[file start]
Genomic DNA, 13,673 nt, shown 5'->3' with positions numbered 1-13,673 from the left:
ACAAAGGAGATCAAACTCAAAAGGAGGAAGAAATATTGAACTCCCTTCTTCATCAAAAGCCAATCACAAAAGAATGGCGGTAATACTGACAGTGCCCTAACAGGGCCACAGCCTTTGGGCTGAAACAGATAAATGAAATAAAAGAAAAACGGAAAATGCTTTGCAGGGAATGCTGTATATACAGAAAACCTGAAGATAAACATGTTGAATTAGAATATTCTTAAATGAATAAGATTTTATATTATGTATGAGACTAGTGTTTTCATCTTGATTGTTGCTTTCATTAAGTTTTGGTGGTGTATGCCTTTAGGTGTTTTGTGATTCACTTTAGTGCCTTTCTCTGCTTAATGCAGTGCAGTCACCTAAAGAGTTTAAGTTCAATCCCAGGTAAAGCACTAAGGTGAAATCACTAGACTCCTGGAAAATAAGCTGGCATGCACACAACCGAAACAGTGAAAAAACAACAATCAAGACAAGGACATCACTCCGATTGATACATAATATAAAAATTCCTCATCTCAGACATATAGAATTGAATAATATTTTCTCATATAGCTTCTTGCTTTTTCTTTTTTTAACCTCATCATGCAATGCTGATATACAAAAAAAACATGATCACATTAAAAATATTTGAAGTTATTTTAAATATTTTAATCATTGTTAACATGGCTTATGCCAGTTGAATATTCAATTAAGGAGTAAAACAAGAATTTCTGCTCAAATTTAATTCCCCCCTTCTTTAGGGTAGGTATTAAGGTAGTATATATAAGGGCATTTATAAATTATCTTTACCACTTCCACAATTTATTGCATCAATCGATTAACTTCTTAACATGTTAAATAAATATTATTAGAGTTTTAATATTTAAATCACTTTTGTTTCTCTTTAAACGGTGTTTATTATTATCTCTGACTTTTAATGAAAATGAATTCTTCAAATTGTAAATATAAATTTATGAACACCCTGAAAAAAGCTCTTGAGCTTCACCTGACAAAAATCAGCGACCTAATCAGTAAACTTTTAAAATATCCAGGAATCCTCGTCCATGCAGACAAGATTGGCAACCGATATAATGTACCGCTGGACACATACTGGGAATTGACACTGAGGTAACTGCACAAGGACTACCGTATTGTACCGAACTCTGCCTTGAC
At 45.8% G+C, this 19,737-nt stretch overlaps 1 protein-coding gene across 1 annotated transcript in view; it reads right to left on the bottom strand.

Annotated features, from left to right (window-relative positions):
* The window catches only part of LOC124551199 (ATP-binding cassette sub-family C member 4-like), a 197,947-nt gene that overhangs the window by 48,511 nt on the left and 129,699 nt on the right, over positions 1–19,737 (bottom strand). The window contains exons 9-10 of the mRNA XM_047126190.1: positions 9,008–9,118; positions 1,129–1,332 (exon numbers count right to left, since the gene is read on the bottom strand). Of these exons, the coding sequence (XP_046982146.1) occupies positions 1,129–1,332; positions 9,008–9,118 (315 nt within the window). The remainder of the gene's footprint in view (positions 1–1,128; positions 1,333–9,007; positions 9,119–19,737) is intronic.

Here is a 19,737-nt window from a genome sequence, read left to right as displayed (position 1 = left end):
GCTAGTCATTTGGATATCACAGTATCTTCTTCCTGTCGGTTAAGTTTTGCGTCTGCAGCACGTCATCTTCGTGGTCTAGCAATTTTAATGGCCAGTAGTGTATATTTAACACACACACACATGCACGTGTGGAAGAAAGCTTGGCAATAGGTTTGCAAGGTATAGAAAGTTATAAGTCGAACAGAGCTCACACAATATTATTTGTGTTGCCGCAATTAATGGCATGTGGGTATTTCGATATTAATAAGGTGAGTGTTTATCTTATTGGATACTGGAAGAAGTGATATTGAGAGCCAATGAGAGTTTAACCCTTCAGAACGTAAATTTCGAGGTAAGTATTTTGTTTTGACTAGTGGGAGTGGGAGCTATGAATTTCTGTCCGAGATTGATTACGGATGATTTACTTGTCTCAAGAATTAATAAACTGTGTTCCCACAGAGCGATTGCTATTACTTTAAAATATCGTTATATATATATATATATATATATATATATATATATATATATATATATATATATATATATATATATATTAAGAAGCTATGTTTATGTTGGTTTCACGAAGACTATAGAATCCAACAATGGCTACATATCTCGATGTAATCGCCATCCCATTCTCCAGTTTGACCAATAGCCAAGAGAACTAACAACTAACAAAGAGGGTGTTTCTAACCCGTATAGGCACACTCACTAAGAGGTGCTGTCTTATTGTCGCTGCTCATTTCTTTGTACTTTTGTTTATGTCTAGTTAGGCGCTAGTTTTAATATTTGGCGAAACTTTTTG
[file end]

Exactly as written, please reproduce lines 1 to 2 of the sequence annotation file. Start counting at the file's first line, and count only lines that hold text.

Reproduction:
Genomic DNA, 13,673 nt, shown 5'->3' with positions numbered 1-13,673 from the left:
ACAAAGGAGATCAAACTCAAAAGGAGGAAGAAATATTGAACTCCCTTCTTCATCAAAAGCCAATCACAAAAGAATGGCGGTAATACTGACAGTGCCCTAACAGGGCCACAGCCTTTGGGCTGAAACAGATAAATGAAATAAAAGAAAAACGGAAAATGCTTTGCAGGGAATGCTGTATATACAGAAAACCTGAAGATAAACATGTTGAATTAGAATATTCTTAAATGAATAAGATTTTATATTATGTATGAGACTAGTGTTTTCATCTTGATTGTTGCTTTCATTAAGTTTTGGTGGTGTATGCCTTTAGGTGTTTTGTGATTCACTTTAGTGCCTTTCTCTGCTTAATGCAGTGCAGTCACCTAAAGAGTTTAAGTTCAATCCCAGGTAAAGCACTAAGGTGAAATCACTAGACTCCTGGAAAATAAGCTGGCATGCACACAACCGAAACAGTGAAAAAACAACAATCAAGACAAGGACATCACTCCGATTGATACATAATATAAAAATTCCTCATCTCAGACATATAGAATTGAATAATATTTTCTCATATAGCTTCTTGCTTTTTCTTTTTTTAACCTCATCATGCAATGCTGATATACAAAAAAAACATGATCACATTAAAAATATTTGAAGTTATTTTAAATATTTTAATCATTGTTAACATGGCTTATGCCAGTTGAATATTCAATTAAGGAGTAAAACAAGAATTTCTGCTCAAATTTAATTCCCCCCTTCTTTAGGGTAGGTATTAAGGTAGTATATATAAGGGCATTTATAAATTATCTTTACCACTTCCACAATTTATTGCATCAATCGATTAACTTCTTAACATGTTAAATAAATATTATTAGAGTTTTAATATTTAAATCACTTTTGTTTCTCTTTAAACGGTGTTTATTATTATCTCTGACTTTTAATGAAAATGAATTCTTCAAATTGTAAATATAAATTTATGAACACCCTGAAAAAAGCTCTTGAGCTTCACCTGACAAAAATCAGCGACCTAATCAGTAAACTTTTAAAATATCCAGGAATCCTCGTCCATGCAGACAAGATTGGCAACCGATATAATGTACCGCTGGACACATACTGGGAATTGACACTGAGGTAACTGCACAAGGACTACCGTATTGTACCGAACTCTGCCTTGAC